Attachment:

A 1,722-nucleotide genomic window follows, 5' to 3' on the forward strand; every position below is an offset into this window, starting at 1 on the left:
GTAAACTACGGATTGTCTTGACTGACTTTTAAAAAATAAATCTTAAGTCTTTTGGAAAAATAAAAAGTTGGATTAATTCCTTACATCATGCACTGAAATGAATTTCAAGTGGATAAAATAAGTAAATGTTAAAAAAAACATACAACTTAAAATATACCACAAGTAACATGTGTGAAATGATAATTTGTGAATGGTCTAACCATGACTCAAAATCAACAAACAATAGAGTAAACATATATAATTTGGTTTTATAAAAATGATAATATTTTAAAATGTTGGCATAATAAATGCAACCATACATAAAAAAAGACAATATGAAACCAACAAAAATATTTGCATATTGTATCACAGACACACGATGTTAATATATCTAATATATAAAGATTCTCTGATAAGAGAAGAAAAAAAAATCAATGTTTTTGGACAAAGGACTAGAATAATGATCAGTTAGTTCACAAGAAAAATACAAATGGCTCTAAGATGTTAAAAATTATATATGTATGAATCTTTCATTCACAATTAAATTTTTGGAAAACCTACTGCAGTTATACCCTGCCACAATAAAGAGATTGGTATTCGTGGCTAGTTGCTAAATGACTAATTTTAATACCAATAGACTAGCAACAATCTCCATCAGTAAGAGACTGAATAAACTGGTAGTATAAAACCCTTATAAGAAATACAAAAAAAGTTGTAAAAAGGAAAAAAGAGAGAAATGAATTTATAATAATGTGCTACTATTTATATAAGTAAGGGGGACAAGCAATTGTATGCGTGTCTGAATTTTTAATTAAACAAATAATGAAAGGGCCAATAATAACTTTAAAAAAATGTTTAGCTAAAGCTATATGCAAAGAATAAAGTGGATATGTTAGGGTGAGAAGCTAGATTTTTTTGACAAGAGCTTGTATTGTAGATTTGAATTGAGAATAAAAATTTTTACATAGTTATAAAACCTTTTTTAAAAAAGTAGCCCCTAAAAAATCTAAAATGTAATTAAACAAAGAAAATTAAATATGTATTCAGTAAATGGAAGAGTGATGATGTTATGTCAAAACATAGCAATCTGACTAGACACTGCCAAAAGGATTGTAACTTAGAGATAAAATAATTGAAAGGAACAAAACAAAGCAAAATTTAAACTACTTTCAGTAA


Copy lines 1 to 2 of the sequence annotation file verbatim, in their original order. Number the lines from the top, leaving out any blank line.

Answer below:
A 1,722-nucleotide genomic window follows, 5' to 3' on the forward strand; every position below is an offset into this window, starting at 1 on the left:
GTAAACTACGGATTGTCTTGACTGACTTTTAAAAAATAAATCTTAAGTCTTTTGGAAAAATAAAAAGTTGGATTAATTCCTTACATCATGCACTGAAATGAATTTCAAGTGGATAAAATAAGTAAATGTTAAAAAAAACATACAACTTAAAATATACCACAAGTAACATGTGTGAAATGATAATTTGTGAATGGTCTAACCATGACTCAAAATCAACAAACAATAGAGTAAACATATATAATTTGGTTTTATAAAAATGATAATATTTTAAAATGTTGGCATAATAAATGCAACCATACATAAAAAAAGACAATATGAAACCAACAAAAATATTTGCATATTGTATCACAGACACACGATGTTAATATATCTAATATATAAAGATTCTCTGATAAGAGAAGAAAAAAAAATCAATGTTTTTGGACAAAGGACTAGAATAATGATCAGTTAGTTCACAAGAAAAATACAAATGGCTCTAAGATGTTAAAAATTATATATGTATGAATCTTTCATTCACAATTAAATTTTTGGAAAACCTACTGCAGTTATACCCTGCCACAATAAAGAGATTGGTATTCGTGGCTAGTTGCTAAATGACTAATTTTAATACCAATAGACTAGCAACAATCTCCATCAGTAAGAGACTGAATAAACTGGTAGTATAAAACCCTTATAAGAAATACAAAAAAAGTTGTAAAAAGGAAAAAAGAGAGAAATGAATTTATAATAATGTGCTACTATTTATATAAGTAAGGGGGACAAGCAATTGTATGCGTGTCTGAATTTTTAATTAAACAAATAATGAAAGGGCCAATAATAACTTTAAAAAAATGTTTAGCTAAAGCTATATGCAAAGAATAAAGTGGATATGTTAGGGTGAGAAGCTAGATTTTTTTGACAAGAGCTTGTATTGTAGATTTGAATTGAGAATAAAAATTTTTACATAGTTATAAAACCTTTTTTAAAAAAGTAGCCCCTAAAAAATCTAAAATGTAATTAAACAAAGAAAATTAAATATGTATTCAGTAAATGGAAGAGTGATGATGTTATGTCAAAACATAGCAATCTGACTAGACACTGCCAAAAGGATTGTAACTTAGAGATAAAATAATTGAAAGGAACAAAACAAAGCAAAATTTAAACTACTTTCAGTAA